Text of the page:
Any human being below the age of eighteen is defined as a child by the Convention on the Rights of the Child (CRC) and have rights related to human identity, association with parents, physical protection, food, education, healthcare, civil rights and freedom from discrimination on the basis of religion, color, gender, national origin, disability, ethnicity and other characteristics. Unfortunately, many of the children worldwide are being forced to face worst situations and are needed to be recognized as participants in society whose rights and duties should be recognized.
Children’s Human Rights
Sir William Blackstone recognized child’s right to receive protection, maintenance, and education from parents. In 1924, the children’s rights were defined as the right to receive the necessities for development and protection from exploitation. The hungry child has a right to be fed, the sick has a right to receive healthcare, the orphan and displaced has a right to receive shelter and a backward child has the right to be reclaimed. In 1948, the United Nations Universal Declaration of Human Rights recognized the need for motherhood and childhood and right of children to protection, assistance, and social protection. In 1959, the United Nations General Assembly articulated ten principles for the protection of child’s human rights. Some researchers are of the view that the children’s rights are not still well defined as there is not a single accepted definition or theory of children’s human rights.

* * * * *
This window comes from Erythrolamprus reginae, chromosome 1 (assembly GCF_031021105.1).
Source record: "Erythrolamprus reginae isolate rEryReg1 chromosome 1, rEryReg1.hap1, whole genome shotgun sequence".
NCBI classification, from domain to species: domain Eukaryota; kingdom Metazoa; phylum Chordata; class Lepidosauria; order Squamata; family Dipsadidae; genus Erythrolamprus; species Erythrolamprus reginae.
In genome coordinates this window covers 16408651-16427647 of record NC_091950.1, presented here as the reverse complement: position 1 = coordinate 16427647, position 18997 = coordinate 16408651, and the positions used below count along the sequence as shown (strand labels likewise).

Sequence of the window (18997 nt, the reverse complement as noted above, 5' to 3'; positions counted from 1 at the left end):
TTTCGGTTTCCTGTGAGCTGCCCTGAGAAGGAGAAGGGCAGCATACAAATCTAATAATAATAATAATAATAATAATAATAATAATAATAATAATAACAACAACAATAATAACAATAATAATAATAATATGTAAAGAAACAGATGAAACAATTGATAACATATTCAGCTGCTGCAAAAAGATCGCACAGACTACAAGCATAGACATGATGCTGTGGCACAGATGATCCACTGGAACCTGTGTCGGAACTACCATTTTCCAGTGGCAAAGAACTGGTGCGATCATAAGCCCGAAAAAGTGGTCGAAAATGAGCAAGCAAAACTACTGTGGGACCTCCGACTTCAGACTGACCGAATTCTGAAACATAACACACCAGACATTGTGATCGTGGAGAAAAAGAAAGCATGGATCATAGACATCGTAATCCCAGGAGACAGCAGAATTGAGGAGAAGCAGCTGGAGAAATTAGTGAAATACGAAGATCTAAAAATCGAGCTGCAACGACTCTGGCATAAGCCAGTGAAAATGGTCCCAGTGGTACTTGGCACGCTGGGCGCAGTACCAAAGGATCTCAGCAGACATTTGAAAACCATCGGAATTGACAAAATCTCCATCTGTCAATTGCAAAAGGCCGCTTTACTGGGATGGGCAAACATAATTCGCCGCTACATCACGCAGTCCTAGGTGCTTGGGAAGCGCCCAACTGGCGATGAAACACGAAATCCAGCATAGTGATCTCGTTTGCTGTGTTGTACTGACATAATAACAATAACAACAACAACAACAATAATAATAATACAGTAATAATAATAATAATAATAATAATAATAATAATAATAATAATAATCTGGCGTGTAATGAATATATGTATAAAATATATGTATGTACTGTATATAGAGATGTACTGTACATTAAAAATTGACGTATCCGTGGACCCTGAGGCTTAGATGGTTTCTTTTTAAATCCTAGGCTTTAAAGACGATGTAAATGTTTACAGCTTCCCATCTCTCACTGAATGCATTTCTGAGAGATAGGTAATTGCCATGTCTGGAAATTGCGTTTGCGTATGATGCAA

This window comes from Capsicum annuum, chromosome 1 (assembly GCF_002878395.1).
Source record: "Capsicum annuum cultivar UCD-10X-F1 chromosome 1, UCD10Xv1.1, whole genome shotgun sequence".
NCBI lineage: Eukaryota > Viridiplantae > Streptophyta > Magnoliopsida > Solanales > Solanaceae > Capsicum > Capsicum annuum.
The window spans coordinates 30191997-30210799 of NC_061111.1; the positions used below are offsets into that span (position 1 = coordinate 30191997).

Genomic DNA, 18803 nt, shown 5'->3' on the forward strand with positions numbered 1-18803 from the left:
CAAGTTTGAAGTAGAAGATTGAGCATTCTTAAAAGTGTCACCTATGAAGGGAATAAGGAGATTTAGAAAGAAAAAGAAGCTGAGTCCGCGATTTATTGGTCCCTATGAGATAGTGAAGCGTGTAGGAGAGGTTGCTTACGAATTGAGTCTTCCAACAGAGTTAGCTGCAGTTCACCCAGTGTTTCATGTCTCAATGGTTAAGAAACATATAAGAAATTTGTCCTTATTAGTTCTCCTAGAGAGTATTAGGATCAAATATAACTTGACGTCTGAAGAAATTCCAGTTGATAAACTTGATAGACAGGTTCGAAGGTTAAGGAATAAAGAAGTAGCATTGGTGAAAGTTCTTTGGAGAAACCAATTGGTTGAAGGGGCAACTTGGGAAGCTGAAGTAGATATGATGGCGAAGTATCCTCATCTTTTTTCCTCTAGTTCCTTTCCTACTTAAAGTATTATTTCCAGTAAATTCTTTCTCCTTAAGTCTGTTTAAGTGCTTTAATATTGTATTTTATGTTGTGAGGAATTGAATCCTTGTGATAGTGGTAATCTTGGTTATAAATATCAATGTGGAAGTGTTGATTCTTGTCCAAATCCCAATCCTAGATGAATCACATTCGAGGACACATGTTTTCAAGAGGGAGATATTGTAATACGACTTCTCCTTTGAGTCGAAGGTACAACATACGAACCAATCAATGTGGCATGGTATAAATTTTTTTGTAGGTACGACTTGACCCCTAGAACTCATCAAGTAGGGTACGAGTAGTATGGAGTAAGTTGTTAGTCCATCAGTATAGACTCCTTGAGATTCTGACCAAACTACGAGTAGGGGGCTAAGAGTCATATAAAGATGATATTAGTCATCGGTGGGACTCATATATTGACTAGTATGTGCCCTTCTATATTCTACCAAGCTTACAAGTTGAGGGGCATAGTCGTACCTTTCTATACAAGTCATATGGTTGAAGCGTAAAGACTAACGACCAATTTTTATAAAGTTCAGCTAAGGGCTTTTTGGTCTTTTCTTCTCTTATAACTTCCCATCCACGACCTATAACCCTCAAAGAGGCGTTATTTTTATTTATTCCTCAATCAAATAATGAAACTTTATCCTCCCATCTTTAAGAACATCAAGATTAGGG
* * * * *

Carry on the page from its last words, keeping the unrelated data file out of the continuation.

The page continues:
Challenges for Children Worldwide
Children are our future and deserve to be protected and treated appropriately so they get the best footing in their lives. Regrettably, the children are facing worst situations in many nations around the world. They do not have physical protection and access to the basic needs of food, shelter, education, and healthcare. Learning about the challenges children have been facing worldwide can be an initial step to help them out.
Trafficking is a mounting issue prevalent in every region of the world particularly in the countries including Bangladesh, India, Sudan and Yemen. The children are being trafficked for the purpose of slavery, labor, and exploitation. Though human trafficking has been recognized as a serious crime worldwide, around 1.2 million children are traded each year according to the figures provided by the International Labor Organization. In UAE and other Gulf countries including Kuwait, Qatar, Oman, and Sudan, the trafficked children are being used as jockeys in camel racing. The separation of children from their parents and their transportation to a country with a completely different culture and language leaves the adolescents dependent on their traffickers who abuse them and do not fulfill their basic needs of food and health.